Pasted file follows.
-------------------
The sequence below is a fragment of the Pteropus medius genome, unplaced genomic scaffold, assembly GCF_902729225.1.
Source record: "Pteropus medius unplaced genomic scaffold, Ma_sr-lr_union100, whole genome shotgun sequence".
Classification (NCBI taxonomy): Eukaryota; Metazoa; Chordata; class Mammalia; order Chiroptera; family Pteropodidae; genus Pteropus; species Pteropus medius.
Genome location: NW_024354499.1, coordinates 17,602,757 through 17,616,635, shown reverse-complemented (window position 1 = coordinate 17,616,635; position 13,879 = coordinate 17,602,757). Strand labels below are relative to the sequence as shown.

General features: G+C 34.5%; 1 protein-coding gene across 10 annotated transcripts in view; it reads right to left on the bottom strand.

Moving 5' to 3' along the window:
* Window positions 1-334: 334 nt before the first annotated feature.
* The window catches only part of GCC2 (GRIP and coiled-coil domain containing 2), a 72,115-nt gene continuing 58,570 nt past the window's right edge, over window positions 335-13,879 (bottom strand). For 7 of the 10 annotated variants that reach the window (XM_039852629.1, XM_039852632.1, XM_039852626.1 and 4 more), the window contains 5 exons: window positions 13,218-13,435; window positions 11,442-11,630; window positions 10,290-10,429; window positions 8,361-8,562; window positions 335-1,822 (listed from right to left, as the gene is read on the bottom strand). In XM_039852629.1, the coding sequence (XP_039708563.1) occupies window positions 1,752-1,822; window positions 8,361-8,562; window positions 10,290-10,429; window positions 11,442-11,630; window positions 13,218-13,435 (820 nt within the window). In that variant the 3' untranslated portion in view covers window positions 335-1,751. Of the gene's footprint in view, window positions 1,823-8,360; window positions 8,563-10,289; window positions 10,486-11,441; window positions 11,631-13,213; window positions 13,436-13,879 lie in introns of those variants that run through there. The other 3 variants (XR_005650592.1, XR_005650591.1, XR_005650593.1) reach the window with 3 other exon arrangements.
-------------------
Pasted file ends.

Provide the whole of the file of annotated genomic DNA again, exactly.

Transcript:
The sequence below is a fragment of the Pteropus medius genome, unplaced genomic scaffold, assembly GCF_902729225.1.
Source record: "Pteropus medius unplaced genomic scaffold, Ma_sr-lr_union100, whole genome shotgun sequence".
Classification (NCBI taxonomy): Eukaryota; Metazoa; Chordata; class Mammalia; order Chiroptera; family Pteropodidae; genus Pteropus; species Pteropus medius.
Genome location: NW_024354499.1, coordinates 17,602,757 through 17,616,635, shown reverse-complemented (window position 1 = coordinate 17,616,635; position 13,879 = coordinate 17,602,757). Strand labels below are relative to the sequence as shown.

General features: G+C 34.5%; 1 protein-coding gene across 10 annotated transcripts in view; it reads right to left on the bottom strand.

Moving 5' to 3' along the window:
* Window positions 1-334: 334 nt before the first annotated feature.
* The window catches only part of GCC2 (GRIP and coiled-coil domain containing 2), a 72,115-nt gene continuing 58,570 nt past the window's right edge, over window positions 335-13,879 (bottom strand). For 7 of the 10 annotated variants that reach the window (XM_039852629.1, XM_039852632.1, XM_039852626.1 and 4 more), the window contains 5 exons: window positions 13,218-13,435; window positions 11,442-11,630; window positions 10,290-10,429; window positions 8,361-8,562; window positions 335-1,822 (listed from right to left, as the gene is read on the bottom strand). In XM_039852629.1, the coding sequence (XP_039708563.1) occupies window positions 1,752-1,822; window positions 8,361-8,562; window positions 10,290-10,429; window positions 11,442-11,630; window positions 13,218-13,435 (820 nt within the window). In that variant the 3' untranslated portion in view covers window positions 335-1,751. Of the gene's footprint in view, window positions 1,823-8,360; window positions 8,563-10,289; window positions 10,486-11,441; window positions 11,631-13,213; window positions 13,436-13,879 lie in introns of those variants that run through there. The other 3 variants (XR_005650592.1, XR_005650591.1, XR_005650593.1) reach the window with 3 other exon arrangements.